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John Leonard's TV Notes


Dying to Be Thin (12/12; 9 to 10 p.m.; Channel 13) follows the public-television science series Nova into high schools, high fashion, the dance world, and the clinic to see what we know about anorexia nervosa, the incidence of which has increased in this country by 36 percent every five years since the 1950s, and what various therapies (hospitalization, psychiatric counseling, and antidepressants) do to stop 8 million Americans, most of them women between the ages of 15 and 24, from starving themselves to death. While an imbalance in the neurotransmitter serotonin is diagnosed, we should also be blaming our neurotic body culture.

The Stalking of Laurie Show (12/12; 9 to 11 p.m.; USA) is based on one of those true stories I'm sorry I ever heard about, with actors familiar only to regular watchers of such TV series as Dawson's Creek and The Bold and the Beautiful, about a teenage girl new to a high school in Amish country who is teased, then tormented, then raped, and finally stabbed by a pair of popular psychotics whose only excuse seems to be a sort of road rage at those bearded farmers in their horse-drawn buggies on the highway. It starts ugly and it gets worse.

A Diva's Christmas Carol (12/13; 9 to 11 p.m.; VH1) is a disco Dickens starring Vanessa Williams as Ebony (instead of Ebenezer Scrooge), a Diana Ross-like temper tantrum in taffeta, TLC's Chilli as Marli Jacob, who used to sing with her in a Supremes-like girl group but is very dead from drugs, Kathy Griffin as a wisecracking Ghost of Christmas Past, Duran Duran's John Taylor as the Ghost of Christmas Present, and -- a genuinely witty touch -- a VH1 Behind the Music mock episode on the late Ebony as the Ghost of Christmas Future, all showing up the night before a benefit concert intended to benefit only Ebony. No harm, no foul, nice Vanessa.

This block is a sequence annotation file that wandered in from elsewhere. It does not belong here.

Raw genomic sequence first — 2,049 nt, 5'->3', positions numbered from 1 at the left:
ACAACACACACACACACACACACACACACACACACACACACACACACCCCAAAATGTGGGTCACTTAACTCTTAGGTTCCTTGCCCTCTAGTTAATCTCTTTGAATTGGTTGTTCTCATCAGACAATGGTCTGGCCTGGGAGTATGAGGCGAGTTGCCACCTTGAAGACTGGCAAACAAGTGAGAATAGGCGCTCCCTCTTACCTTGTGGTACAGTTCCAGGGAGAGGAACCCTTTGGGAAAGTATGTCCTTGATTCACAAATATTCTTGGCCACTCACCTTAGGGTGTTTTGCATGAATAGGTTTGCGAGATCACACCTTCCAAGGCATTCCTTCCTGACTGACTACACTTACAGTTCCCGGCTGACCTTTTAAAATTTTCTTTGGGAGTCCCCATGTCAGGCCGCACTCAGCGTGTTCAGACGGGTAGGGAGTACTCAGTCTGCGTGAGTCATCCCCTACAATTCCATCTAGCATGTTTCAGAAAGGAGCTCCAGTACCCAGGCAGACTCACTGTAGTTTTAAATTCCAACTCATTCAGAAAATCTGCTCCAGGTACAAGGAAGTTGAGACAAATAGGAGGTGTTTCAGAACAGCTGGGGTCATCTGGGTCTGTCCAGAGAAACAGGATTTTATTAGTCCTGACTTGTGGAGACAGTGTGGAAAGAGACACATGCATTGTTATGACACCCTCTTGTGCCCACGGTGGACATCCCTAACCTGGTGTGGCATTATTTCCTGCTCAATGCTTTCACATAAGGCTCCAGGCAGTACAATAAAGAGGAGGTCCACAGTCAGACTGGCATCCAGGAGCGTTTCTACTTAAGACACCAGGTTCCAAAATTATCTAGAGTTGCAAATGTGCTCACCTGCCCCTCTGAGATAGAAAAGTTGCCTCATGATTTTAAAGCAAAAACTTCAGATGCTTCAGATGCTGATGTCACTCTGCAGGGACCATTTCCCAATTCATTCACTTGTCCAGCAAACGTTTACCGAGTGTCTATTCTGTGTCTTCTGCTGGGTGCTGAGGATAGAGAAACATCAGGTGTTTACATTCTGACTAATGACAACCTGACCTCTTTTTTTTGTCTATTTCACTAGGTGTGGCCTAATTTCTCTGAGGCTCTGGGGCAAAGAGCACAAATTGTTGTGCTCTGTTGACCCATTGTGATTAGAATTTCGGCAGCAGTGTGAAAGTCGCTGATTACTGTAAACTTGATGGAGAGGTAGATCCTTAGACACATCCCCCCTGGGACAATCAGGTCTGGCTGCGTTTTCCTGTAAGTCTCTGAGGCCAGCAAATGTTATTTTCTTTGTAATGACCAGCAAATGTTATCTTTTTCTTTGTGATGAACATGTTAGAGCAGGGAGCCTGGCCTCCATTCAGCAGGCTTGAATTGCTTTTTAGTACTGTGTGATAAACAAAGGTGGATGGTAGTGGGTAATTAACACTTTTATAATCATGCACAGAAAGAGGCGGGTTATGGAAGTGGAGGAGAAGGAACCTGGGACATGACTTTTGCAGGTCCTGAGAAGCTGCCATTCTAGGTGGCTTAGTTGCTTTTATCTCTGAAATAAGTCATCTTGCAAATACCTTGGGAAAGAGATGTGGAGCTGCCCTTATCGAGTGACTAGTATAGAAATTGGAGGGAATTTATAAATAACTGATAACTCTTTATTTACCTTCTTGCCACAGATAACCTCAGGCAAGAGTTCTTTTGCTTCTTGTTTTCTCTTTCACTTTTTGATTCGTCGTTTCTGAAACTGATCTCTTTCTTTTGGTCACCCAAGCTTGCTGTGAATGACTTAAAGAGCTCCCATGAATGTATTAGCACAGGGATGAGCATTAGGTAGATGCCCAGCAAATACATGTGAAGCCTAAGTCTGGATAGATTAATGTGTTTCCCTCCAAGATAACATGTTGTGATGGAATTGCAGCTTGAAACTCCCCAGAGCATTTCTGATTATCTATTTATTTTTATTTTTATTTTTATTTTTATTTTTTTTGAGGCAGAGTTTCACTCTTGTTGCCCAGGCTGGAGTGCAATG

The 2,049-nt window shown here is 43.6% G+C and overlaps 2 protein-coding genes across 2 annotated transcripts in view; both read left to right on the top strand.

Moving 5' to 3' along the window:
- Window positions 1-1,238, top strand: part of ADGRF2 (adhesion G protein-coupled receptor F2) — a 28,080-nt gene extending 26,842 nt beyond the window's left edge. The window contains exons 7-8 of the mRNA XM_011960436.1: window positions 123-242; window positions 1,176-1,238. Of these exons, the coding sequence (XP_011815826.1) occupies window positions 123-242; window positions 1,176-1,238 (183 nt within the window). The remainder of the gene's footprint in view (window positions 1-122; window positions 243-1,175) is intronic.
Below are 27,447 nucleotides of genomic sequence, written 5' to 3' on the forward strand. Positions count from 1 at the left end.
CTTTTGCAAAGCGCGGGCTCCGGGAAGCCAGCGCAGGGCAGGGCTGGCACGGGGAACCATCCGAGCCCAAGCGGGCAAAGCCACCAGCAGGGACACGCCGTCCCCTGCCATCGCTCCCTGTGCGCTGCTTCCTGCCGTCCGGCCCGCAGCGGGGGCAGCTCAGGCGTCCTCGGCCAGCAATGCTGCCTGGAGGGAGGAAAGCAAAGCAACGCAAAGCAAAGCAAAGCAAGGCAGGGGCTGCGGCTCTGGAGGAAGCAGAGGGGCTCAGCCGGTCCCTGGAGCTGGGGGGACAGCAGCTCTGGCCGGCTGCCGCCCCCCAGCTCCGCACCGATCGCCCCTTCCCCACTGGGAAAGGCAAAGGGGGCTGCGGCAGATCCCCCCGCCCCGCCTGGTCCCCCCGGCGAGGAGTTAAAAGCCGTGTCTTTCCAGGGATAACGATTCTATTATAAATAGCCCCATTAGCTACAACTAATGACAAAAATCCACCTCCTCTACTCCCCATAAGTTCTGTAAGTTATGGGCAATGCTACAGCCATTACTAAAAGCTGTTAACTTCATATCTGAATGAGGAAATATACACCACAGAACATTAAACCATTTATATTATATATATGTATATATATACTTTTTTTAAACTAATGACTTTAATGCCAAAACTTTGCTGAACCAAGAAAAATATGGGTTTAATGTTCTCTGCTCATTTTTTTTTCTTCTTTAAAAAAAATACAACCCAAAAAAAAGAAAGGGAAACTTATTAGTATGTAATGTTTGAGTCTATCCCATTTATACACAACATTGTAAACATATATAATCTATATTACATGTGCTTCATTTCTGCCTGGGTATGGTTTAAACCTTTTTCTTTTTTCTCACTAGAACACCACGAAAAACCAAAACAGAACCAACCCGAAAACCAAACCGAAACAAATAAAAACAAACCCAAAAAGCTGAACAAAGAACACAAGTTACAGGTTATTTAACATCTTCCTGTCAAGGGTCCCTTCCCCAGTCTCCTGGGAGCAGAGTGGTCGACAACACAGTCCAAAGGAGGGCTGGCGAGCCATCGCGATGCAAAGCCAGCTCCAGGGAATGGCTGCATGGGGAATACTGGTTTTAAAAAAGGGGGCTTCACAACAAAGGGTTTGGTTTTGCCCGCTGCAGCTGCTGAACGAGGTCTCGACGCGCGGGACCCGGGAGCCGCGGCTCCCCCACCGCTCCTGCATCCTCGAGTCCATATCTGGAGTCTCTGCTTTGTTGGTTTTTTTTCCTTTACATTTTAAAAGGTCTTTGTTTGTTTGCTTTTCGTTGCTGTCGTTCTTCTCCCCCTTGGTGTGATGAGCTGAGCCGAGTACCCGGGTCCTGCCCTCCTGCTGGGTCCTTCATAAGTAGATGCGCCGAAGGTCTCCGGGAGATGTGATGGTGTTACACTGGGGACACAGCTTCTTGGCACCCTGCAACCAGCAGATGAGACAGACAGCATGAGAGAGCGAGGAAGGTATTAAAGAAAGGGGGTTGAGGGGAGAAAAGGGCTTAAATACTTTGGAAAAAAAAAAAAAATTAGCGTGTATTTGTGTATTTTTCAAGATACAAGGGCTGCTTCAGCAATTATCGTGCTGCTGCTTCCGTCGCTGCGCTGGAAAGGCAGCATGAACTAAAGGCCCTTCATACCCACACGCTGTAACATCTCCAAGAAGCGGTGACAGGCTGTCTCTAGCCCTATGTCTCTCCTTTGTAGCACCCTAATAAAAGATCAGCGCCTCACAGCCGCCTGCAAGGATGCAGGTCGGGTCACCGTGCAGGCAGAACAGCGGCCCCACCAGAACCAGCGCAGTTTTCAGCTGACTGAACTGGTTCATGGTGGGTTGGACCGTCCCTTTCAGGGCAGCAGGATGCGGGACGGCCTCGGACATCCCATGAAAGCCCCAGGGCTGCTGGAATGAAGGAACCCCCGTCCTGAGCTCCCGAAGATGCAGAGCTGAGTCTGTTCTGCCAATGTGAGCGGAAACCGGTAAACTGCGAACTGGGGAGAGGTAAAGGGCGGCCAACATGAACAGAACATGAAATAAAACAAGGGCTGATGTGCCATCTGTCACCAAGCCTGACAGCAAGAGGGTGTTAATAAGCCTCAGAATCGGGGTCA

Three Miracles (12/15; 10:30 to 11 p.m.; Channel 13) is the first installment of The Living Century series, executive-produced by Barbra Streisand and Cis Corman, that talks at length with ordinary citizens who happen to have lived every day of the twentieth century; in this case, Rose Freedman, born in 1893 and still going strong in California, cooking, painting, learning Spanish, and watching Lakers games. She is also the last remaining survivor of the Triangle Shirtwaist Factory Fire, the occasion of a wonderful poem by Robert Pinsky, which the former U.S. poet laureate reads to us on camera.


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